• GENERAL MUSIC TEACHERS' PRACTICES AND ATTITUDES TOWARDS THE USE OF MULTIMODAL MEANS IN MUSIC INSTRUCTION

      Confredo, Deborah A.; Confredo, Deborah A.; Dilworth, Rollo A.; Buonviri, Nathan O.; Brooks, Darlene M. (Temple University. Libraries, 2014)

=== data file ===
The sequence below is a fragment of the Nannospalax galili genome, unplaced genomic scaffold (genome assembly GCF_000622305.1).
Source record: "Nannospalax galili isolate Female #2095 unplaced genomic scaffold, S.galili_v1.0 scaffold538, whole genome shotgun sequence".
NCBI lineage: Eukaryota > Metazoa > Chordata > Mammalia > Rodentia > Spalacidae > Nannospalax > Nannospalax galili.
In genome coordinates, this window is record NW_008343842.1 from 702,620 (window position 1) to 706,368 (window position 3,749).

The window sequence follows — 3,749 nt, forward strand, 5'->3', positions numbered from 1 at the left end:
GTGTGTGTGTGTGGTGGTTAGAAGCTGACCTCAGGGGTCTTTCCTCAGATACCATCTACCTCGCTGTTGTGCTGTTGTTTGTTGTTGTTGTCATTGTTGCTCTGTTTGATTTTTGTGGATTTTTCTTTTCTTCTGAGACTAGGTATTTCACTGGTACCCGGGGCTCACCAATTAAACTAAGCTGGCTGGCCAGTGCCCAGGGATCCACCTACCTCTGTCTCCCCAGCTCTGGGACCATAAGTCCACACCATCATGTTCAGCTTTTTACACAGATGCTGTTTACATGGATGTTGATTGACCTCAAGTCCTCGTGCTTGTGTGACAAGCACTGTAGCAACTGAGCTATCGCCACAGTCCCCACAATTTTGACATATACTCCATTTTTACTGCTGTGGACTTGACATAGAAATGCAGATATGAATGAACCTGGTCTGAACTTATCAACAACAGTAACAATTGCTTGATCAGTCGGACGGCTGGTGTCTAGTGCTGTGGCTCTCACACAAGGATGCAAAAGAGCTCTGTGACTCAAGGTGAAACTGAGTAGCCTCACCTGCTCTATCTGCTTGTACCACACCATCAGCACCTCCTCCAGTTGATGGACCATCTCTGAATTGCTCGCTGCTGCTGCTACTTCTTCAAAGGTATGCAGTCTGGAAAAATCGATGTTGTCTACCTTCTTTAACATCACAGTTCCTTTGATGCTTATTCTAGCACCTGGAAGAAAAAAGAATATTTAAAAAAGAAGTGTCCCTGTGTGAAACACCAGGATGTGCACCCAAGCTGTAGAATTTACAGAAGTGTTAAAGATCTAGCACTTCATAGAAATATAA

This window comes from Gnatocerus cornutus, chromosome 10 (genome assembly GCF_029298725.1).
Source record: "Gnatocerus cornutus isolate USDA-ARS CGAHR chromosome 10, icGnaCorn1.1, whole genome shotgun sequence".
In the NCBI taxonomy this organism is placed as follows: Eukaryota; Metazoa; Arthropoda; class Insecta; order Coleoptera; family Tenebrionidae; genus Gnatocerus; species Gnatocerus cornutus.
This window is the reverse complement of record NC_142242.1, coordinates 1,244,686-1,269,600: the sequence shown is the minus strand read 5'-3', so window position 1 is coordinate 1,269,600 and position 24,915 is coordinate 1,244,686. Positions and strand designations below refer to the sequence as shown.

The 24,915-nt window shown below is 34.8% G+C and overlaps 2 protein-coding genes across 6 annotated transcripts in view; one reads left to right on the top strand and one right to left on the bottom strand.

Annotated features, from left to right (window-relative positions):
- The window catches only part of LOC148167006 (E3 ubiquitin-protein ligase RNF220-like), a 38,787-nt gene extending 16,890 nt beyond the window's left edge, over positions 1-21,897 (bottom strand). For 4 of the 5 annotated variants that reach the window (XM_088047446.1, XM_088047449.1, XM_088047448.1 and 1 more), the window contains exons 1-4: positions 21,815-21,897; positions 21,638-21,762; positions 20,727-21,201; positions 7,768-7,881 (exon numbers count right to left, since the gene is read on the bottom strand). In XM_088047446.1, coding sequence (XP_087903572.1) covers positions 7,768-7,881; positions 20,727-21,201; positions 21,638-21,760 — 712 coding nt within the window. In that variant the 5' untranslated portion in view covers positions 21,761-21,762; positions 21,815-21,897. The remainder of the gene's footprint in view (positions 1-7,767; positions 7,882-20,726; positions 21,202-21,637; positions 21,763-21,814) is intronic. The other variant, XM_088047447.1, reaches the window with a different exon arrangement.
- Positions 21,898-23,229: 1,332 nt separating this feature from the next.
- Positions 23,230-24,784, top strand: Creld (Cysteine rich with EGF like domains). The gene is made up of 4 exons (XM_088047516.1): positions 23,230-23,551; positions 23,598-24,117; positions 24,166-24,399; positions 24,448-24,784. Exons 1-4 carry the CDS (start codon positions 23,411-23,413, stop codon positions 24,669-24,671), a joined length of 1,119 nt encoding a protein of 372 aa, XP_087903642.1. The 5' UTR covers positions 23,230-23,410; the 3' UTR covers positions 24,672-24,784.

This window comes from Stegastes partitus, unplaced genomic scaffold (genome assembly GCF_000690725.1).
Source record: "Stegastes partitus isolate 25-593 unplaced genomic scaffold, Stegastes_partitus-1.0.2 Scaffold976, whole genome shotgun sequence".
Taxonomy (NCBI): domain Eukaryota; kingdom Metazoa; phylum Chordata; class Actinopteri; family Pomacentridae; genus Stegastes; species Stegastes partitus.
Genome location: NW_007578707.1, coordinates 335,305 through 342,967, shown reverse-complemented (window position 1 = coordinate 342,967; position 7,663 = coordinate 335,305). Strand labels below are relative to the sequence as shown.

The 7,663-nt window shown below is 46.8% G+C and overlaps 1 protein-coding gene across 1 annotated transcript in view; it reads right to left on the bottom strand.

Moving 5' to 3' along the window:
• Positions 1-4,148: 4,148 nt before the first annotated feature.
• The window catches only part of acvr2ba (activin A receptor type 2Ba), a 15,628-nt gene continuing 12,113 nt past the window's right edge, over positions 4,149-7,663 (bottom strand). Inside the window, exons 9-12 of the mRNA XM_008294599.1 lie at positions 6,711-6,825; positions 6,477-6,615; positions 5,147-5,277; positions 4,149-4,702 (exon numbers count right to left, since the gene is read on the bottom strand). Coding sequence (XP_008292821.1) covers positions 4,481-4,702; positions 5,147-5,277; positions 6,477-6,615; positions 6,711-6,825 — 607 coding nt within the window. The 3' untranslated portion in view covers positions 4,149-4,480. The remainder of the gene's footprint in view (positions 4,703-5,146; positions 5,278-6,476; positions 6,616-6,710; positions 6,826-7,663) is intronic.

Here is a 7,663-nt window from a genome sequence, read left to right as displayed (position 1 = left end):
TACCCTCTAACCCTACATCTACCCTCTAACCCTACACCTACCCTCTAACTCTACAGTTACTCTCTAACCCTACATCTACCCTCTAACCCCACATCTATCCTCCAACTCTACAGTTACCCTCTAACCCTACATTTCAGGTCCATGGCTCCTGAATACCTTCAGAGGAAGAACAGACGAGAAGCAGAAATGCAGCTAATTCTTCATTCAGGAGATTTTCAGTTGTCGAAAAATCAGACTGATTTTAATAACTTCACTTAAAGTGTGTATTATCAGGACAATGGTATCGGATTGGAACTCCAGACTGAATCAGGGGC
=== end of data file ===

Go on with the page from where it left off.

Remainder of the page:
The purpose of this study was to examine general music teachers' practices and attitudes regarding the use of multimodal pedagogy in music instruction. A survey design was used to explore the extent to which general music teachers, in a delimited geographical area in southeastern Pennsylvania, use multimodal pedagogy and their attitudes towards it. Data were gathered by contacting 600 potential participants via email and inviting them to take part. Of the 600 contacted, 170 respondents participated in the study (28% response rate). In total, 127 completed the survey and were considered by the researcher to be appropriate for analysis. General music teachers reported that the most frequent teaching modalities used while planning, teaching, and assessing their students were, in decreasing order of frequency, aural, multimodal, visual, and kinesthetic modality. However, this array of modalities was used less frequently while assessing students than planning and teaching. The majority of respondents favored the use of aural modality while assessing their students. The availability of movement materials predicted general music teachers' use of multimodal pedagogy while planning, teaching and assessing students. Gender, teachers' educational degree, professional development, the availability of percussion instruments, and iPad and tablets predicted general music teachers' use of multimodal pedagogy while assessing students. Attending Orff, Kodály, and Dalcroze professional development programs had a significant relationship with general music teachers' use of multimodal pedagogy while planning and assessing their students. Responses to the open-ended questions provided evidence of how general music teachers actually experience the application of multimodal pedagogy in the classroom. Specifically, the responses showed how individual teachers considered students' learning styles while planning and teaching, and assessing to secure students' success. General music teachers reported a generally positive attitude towards the use of multimodal pedagogy. The availability of Orff instruments was a positive predictor, and guitar was a negative predictor for general music teachers' attitudes towards the use of multimodal pedagogy. Attending Orff, Kodály, and Music Learning Theory (MLT) professional development workshops had a significant relationship with the music teachers' attitude towards the use of multimodal pedagogy. These factors that contributed to general music teachers' positive attitudes towards the use of multimodal pedagogy partially because Kodály, MLT, and Orff techniques including Orff instruments encouraged general music teachers to incorporate different learning modalities inside the music classroom. The open-ended question captured the participants' voices and provided further evidence of general music teachers' positive attitudes towards the use of multimodal pedagogy and how they recognize the benefits of using it. These results have implications for music educators that include developing professional development programs designed to assist in the use of multiple modalities. Recommendations for further research include examining the effects of multimodal music pedagogy on elementary students' acquisition of specific music skills (e.g., singing voice, rhythmic achievement).